Last night I completed my 50,000th word on my NaNoWriMo project - a yet to be titled urban fantasy. A lot of people would be jumping up and down at this point, but I'm keeping myself reserved for two big reasons: 1) I have at least 20,000 more words to go and 2) I know this is only the shitty first draft.

"But Alicia," you're thinking, "you're being too hard on yourself."

Believe me - I'm not.

A shitty first draft is a novel's right of passage. That initial version that you started on the diner napkin? Shitty first draft. The paragraph from a writing exercise? Shitty first draft. The one that your dog dragged it's ass on? Shitty. First. Draft.

Author Anne Lamott has a whole chapter dedicated to this in her book, Bird by Bird. (You haven't read it yet? Pick it up. Now.) In the chapter, she says:
"Almost all good writing begins with terrible first efforts. You need to start somewhere. Start by getting something - anything - down on paper. A friend of mine says that the first draft is the down draft - you just get it down. The second draft is the up draft - you fix it up. You try to say what you have to say more accurately. And the third draft is the dental draft, wehre you check every tooth, to see if it's loose or cramped or decayed, or even, God help us, healthy."
I think she accurately describes the entire writing process in this paragraph. Before I would try to do everything in one draft, which is so not smart. She also talks about this sick form of perfectionism (right after shitty first drafts). By not letting your first draft be your first draft, you might clamp down on all unnecessary clutter, but it generally blocks out all the spontaneous moments that are supposed to come from writing.

"Seriously, Alicia," you're now thinking. "Stop with the bullshit. My novel's FILLED with spontaneity."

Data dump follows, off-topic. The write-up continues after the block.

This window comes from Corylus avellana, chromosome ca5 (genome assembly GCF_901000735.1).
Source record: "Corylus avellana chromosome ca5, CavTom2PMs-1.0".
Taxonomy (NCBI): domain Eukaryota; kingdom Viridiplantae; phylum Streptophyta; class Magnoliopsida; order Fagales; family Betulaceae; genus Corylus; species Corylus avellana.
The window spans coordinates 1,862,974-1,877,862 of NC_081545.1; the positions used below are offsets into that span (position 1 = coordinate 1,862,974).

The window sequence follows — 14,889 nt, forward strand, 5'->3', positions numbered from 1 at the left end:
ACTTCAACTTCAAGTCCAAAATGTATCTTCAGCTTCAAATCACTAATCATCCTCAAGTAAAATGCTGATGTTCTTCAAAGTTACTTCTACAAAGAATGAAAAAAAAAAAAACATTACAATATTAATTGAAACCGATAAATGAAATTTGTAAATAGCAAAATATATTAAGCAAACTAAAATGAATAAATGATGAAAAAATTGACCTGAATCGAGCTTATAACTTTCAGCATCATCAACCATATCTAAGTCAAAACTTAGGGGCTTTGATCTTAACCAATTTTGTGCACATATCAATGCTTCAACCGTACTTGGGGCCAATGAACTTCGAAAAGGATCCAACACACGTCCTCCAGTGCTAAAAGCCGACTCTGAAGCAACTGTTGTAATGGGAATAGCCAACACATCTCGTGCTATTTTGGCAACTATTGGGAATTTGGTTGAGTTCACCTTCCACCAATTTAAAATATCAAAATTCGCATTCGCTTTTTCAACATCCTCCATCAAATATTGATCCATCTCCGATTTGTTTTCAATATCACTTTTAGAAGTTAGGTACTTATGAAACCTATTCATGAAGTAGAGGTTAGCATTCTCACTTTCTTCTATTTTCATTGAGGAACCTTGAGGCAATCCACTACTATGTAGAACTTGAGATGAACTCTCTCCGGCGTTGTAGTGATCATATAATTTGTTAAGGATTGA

Maybe. Did you have to fight for it? I know that I had to on my edit-as-I-go writing projects. This one, I haven't had a fight yet. Through this more free version of Writer Alicia, I've been able to learn more about how my antagonist works and how my protagonist is rather two dimensional.

Even if I deluded myself that I somehow came out with a ready to go piece, a few little tools pointed out that I am so not. These tools are the Word Frequency Counter and, of course, Wordle. Both of these have shown me how unoriginal this draft is language-wise.


The protagonist was mentioned by name 408 times and the antagonist 400, which I think is pretty ridiculous. Once I pulled out all character names from Wordle, I got the resulting cloud. What words stick out for you?
  • Like (used 147 times)
  • One  (used 164 times)
  • Back (used 148 times)
  • Time (used 115 times)
  • Something (114 times)
There were some other more commonly used words like "the," but I think it's impossible not to use those type of words. These ones though, are most likely my crutch words. Two of them I used in everyday conversation a lot already - "like" and "something." It's frightening how many times they incorporated themselves into my writing.

A funny side note to the whole word frequency exercise was that so far the typo "wasn" has been used 84 times.

It goes without saying that this novel will need some work. I'm okay with that. I'm happy to do that, but right now I'm going to continue to chug along. Once I get to the epilogue, I'll let the project sit on my hard drive and percolate for a couple of months. I'll do other things that involve not looking at the damn thing. Then, I'll go back in.

What about your first drafts? How is your experience with them?

Thursday, November 12, 2009

Why Would You Even Ask That?